In the shadow of the moon
Damien Chazelle plays in the key of C major with his visually ravishing, dramatically conservative story of Neil Armstrong: the first man on the moon. Armstrong was the American Adam, without an Eve, without a downfall; an explorer who found his Eden, came back, withdrew enigmatically from public life and lived to see the world lose interest in space travel. Like Concorde, it was a type of futurism that became a thing of the past.
A more questioning or nuanced movie might have placed the moon landing halfway through the story and then focused on the long, mysterious and anti-climactic nature of Armstrong’s life on Earth. Chazelle – understandably – makes the moon landing the climax and the glorious main event. It is a movie packed with wonderful vehemence and rapture. There is a great shot of Armstrong looking down, stupefied, at the sight of his first boot-print on the moon dust, realising what that represents.
It is also a film that downgrades the patriotic fervour of the landing, something that has already reduced some on America’s right to a spluttering rage. Chazelle abolishes the planting of the stars and stripes on the moon. Then there is that remarkable phrase with which this cautious, unpoetic man delighted the world and astonished his comrades: “That’s one small step for man, one giant leap for mankind.” (Didn’t he mean “a man” – or is that what he said and we misheard?) Again, a slightly less reverent film would have shown Armstrong shyly honing that phrase, maybe going through pencil-and-paper drafts. Not here. The mystery of its composition is left untouched.
Ryan Gosling gives a performance of muscular intelligence and decency as Armstrong, a man of calm and restraint, lacking what no one in the 60s called emotional intelligence. The film suggests that this absence of a normal human boiling point is vital to his success. He stays cool and focused in the spacecraft under conditions that would reduce most people to a blinding panic.
But Chazelle’s film hints at a crucial aspect of Armstrong’s life that prevents us thinking of him as a cold fish. His daughter Karen died of a brain tumour in 1962, at the age of three. Did that terrible grief somehow drive Armstrong? Did he somehow want to bring off his great triumph in her honour? Or was it more that the unexpressed agony of her death cauterised his emotions, resulting in fatalistic level-headedness? All of these possible explanations are present in Chazelle’s sympathetic and sensitive drama.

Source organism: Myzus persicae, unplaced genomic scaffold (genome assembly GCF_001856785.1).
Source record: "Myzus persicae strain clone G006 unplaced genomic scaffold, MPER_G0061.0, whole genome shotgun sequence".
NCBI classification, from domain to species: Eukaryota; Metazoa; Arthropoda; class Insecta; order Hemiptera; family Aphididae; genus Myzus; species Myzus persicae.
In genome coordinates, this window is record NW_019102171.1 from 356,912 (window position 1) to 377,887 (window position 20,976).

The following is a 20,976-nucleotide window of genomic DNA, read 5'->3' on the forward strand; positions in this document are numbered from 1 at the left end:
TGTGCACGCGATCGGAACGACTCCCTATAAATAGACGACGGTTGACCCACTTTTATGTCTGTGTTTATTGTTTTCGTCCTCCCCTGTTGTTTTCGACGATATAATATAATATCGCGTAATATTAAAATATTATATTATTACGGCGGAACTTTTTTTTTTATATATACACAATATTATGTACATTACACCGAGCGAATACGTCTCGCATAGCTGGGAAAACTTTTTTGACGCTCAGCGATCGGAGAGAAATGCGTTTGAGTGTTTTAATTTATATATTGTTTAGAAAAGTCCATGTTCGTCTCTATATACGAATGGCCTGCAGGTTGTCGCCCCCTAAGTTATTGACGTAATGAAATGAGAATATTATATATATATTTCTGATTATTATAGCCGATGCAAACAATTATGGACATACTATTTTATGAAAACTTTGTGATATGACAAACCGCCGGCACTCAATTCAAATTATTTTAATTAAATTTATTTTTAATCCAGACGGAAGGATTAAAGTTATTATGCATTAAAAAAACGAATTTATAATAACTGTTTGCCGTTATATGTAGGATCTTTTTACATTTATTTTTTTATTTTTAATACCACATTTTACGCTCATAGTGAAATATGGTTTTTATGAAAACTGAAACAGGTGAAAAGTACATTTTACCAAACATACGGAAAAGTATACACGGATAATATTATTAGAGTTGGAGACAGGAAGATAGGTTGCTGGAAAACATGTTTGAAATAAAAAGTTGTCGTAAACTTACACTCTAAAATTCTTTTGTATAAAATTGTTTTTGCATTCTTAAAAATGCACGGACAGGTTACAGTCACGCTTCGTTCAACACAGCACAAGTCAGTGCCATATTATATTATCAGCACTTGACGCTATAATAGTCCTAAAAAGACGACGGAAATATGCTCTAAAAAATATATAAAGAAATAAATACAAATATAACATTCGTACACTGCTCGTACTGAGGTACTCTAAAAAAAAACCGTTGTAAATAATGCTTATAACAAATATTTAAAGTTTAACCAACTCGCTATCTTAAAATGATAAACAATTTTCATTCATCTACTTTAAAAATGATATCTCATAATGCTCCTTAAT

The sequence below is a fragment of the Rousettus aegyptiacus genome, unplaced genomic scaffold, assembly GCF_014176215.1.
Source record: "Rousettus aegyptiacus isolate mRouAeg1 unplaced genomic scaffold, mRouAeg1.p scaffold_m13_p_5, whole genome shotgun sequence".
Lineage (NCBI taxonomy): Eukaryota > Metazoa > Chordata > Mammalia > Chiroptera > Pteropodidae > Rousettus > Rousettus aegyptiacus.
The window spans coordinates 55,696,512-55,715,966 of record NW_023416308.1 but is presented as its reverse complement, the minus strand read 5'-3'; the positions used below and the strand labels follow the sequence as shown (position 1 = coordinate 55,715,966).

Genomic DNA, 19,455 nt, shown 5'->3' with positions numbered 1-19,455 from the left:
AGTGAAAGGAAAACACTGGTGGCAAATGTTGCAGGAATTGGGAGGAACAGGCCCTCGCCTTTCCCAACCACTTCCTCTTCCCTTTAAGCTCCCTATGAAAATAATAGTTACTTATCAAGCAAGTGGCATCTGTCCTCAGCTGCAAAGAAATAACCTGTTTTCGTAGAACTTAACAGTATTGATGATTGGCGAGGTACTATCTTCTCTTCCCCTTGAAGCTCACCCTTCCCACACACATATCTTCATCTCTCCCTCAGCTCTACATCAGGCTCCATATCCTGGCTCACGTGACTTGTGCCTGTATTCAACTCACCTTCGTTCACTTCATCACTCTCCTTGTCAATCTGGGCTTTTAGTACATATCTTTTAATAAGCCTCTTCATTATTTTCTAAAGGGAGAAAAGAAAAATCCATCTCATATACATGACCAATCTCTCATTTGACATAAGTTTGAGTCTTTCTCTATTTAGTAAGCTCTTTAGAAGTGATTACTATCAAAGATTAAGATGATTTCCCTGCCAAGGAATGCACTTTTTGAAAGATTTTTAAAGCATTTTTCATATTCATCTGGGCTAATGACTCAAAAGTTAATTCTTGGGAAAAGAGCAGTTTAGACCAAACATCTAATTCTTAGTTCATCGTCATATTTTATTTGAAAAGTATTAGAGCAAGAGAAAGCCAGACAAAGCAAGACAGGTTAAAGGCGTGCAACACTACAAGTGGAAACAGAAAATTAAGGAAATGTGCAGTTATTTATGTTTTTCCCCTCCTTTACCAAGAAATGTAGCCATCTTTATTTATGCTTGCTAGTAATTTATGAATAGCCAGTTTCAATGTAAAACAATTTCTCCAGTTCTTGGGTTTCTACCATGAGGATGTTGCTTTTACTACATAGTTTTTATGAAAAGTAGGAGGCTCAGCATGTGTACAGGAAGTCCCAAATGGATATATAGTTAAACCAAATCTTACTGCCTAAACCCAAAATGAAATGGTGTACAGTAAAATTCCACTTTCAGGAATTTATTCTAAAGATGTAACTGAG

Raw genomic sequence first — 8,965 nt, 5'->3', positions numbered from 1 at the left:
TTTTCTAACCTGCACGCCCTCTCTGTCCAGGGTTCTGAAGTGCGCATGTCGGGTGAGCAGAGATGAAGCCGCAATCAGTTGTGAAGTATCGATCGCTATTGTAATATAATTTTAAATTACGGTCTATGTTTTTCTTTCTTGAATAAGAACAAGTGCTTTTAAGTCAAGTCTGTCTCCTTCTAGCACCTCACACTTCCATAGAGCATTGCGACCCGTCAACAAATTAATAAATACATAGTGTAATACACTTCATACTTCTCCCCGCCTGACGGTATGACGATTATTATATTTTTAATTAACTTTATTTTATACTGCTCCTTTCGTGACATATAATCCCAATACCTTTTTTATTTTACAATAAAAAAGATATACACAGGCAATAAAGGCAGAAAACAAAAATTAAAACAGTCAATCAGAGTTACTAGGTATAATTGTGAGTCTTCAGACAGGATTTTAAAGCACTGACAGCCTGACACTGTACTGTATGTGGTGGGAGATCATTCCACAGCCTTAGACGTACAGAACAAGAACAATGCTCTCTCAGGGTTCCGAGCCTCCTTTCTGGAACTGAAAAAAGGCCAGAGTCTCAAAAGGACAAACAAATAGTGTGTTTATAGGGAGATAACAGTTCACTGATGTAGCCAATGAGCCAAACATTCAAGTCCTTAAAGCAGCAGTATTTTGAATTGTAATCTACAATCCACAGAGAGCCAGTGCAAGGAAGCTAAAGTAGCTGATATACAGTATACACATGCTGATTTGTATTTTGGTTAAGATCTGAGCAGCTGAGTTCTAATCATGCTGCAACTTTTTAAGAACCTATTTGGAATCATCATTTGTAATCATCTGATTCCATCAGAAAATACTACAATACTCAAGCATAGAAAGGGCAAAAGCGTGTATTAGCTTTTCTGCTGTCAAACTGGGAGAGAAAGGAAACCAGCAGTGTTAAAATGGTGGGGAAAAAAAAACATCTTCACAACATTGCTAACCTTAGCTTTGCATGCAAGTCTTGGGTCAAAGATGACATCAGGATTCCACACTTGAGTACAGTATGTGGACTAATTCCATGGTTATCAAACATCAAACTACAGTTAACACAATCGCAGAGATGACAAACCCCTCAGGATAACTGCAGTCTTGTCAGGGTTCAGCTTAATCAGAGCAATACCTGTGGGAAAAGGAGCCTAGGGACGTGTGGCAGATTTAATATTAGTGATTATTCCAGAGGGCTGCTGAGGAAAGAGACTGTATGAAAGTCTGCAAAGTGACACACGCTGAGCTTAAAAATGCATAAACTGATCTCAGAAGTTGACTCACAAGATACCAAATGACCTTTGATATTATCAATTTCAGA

There is a drily humorous moment when Armstrong’s longsuffering wife Jan (a thankless role for Claire Foy) insists that he talk to his children on the eve of the moon mission to prepare them for the possibility that he may not come back. Poor, stolid Armstrong treats it like a Nasa press conference: “Are there any other questions?” he asks them.
The film takes us through the slow buildup of the 60s Nasa mission, through the pain of failed launches, bungled tests and, most harrowingly, the cabin fire that killed three crew members of Apollo 1 in 1967. The film touches, perfunctorily, on whether a colossally expensive space shot is justified in times of great hardship and, indeed, racial injustice. The film’s attitude is, in Lear’s words: reason not the need.
But the point is that the tragedy, failure and arguments are a sacrificial purifying process, a winnowing away of imperfection prior to the great event. As Armstrong says: “We need to fail down here so we don’t fail up there.” No compromises. Only perfection will do.
I was reminded of the tyrannical music teacher played by JK Simmons in Chazelle’s 2014 film Whiplash, but First Man lacks the same ambiguity: here, there is no debate about the drive for the highest standards. The film’s narrative direction takes us away from the difficulty to the great sublime moment, and then … it’s over. The ending has a resounding impact, but does raise the question: what was the point?
We have seen a number of highly entertaining films about tangential aspects of the space race. Theodore Melfi’s Hidden Figures reveals the untold contribution of AfricanAmerican women to the scientific work of Nasa (unmentioned in this film). Ron Howard’s Apollo
13 is about the nail-biting neardisaster that followed Armstrong’s apotheosis. First Man is almost in danger of being overawed by the sheer central importance of what it is about. Yet Chazelle tells Armstrong’s story with certainty and verve.